But I suppose that would argue for a few long-range weapons like the 777s for Co-In work.  How about more conventional battles?  Or does the world need as many gunners as it used to need in any case with increased payloads, accuracy and range as well as auto-loaders and missiles launching direct from their "limbers" so to speak on a networked command?
 

Old Sweat

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The world can never have enough gunners. Memorize that phrase; it is important. Seriously, it we can come up with a way to deliver bangs without a lrage bill in manpower and equipment, all the better.

Yes, I recall the single gun deployments in Borneo. We studied their use in our COIN phase on the Artillery Staff Course (now the IG Course) in 1967-1968.
 

Kirkhill

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Old Sweat said:
The world can never have enough gunners. Memorize that phrase; it is important.

Heard. And never to be forgotten.

And on the serious side - it seems that the arty has already been drawn down pretty hard in any event.  Maybe now would be good time to set a manpower floor and start acquiring technology to increase their "productivity".
 

geo

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Kirkhill said:
Heard. And never to be forgotten.

And on the serious side - it seems that the arty has already been drawn down pretty hard in any event.  Maybe now would be good time to set a manpower floor and start acquiring technology to increase their "productivity".

To a certain extent, giving the gunners control of the Mortars and the TUAVs was done to make certain they would be kept gainfuly employed.  The decision to deploy the M777 was, to a certain degree, a force multiplier.  Bigger bang able to go greater distances with fewer men on the ground...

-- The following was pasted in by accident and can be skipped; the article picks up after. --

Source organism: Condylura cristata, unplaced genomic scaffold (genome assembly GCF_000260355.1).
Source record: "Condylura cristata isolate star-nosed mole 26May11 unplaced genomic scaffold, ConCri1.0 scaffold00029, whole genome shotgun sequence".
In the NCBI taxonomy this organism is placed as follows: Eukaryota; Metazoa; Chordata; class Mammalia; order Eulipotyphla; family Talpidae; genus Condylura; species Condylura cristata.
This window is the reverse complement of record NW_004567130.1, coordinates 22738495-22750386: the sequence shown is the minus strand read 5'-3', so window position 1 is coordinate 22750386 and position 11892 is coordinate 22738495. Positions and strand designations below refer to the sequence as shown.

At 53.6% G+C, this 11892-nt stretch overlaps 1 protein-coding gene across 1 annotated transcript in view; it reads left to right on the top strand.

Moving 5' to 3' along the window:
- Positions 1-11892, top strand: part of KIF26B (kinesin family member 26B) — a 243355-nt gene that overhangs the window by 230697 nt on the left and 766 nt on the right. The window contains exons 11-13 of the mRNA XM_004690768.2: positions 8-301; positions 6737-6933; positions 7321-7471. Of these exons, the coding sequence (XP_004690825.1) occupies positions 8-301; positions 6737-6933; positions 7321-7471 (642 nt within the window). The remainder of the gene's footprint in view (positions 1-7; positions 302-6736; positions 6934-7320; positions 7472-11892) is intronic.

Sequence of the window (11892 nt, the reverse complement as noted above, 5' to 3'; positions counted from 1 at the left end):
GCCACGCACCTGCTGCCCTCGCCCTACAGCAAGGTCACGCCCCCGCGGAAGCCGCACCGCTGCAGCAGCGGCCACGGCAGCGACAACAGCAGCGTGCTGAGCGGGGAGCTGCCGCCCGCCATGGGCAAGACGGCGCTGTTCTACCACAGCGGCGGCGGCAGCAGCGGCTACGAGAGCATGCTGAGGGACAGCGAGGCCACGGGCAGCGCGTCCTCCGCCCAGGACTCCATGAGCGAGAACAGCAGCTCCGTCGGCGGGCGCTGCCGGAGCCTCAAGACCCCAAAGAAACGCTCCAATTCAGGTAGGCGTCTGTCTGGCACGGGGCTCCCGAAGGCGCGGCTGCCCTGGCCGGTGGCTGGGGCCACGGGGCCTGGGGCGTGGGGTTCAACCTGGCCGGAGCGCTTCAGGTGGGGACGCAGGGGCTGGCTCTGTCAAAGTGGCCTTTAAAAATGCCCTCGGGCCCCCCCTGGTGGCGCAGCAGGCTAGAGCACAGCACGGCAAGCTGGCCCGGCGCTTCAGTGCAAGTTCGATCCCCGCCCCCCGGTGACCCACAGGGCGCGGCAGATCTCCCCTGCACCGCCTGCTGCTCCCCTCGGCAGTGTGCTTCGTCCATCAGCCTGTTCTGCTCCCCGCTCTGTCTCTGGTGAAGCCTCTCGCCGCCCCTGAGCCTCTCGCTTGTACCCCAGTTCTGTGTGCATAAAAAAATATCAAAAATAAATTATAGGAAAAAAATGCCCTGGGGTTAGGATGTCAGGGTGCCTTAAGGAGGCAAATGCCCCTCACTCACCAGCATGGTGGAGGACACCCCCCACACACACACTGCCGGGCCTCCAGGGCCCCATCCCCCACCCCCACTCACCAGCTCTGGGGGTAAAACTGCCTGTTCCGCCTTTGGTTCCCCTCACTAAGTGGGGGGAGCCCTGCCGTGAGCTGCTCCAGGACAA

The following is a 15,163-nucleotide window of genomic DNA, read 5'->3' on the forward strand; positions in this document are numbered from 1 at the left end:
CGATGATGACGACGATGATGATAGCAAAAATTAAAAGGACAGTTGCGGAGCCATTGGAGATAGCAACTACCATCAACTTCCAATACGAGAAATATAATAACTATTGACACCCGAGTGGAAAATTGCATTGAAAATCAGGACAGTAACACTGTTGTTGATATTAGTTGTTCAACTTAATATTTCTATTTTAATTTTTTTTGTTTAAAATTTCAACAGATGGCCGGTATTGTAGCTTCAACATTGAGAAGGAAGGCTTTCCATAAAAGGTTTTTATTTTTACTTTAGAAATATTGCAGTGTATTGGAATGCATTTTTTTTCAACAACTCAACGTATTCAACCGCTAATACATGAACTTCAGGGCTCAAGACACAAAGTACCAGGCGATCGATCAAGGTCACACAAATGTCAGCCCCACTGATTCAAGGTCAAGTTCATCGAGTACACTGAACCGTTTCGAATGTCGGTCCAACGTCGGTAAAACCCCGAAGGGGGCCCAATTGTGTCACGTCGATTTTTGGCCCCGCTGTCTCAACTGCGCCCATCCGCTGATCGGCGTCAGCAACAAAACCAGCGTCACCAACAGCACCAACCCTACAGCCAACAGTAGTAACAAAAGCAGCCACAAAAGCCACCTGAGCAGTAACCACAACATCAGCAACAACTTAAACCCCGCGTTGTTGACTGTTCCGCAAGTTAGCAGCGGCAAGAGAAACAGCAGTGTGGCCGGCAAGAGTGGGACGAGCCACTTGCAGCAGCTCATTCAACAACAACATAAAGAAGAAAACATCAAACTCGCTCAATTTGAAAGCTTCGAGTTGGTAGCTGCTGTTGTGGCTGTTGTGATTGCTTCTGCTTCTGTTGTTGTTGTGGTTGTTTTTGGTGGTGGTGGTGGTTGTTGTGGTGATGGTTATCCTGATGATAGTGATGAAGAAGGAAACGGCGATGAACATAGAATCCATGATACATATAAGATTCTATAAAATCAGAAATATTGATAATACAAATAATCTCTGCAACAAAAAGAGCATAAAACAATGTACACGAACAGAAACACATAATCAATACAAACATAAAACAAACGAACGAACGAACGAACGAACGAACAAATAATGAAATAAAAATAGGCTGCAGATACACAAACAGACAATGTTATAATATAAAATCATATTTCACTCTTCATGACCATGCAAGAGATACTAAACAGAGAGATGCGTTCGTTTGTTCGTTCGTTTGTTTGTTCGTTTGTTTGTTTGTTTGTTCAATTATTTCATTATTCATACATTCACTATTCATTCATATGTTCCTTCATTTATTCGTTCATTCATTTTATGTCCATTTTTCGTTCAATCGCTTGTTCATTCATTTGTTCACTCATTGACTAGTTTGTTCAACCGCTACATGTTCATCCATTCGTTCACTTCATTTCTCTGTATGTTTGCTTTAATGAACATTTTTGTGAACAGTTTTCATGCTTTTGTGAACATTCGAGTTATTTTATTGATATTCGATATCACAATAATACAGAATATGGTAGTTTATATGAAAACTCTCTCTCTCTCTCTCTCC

With the world in turmoil, there can never be enough _____________ (Sappers & Gunners....)
 

Kirkhill

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Sappers and Gunners? Aren't you both spawn of the Ordnance Department?  Is there a "Gentleman" amongst you?
 

Petard

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Hmm, not sure where this belongs now, the discussion sure is starting to drift a bit. geo I know you've been around, but I 'll put this out there in a way for those who might not have as much TI as you.

The use of UAV's was not given to the Artillery to make them relevant, it was a capability developed to primarily assist in the Artillery's counter battery role, then later this int tool evolved further as part of ISTAR; we're going back about 40 years, hardly a recent "let's throw a dog a bone" kind of thing.

There is also the aspect of air space clearance (done by the air defence in the ASCC) and clearance of fire (done by the field side within the FSCC) task at Bde level, which is critical to deconfliction and another reason why the task to operate the UAV's resided within the Artillery.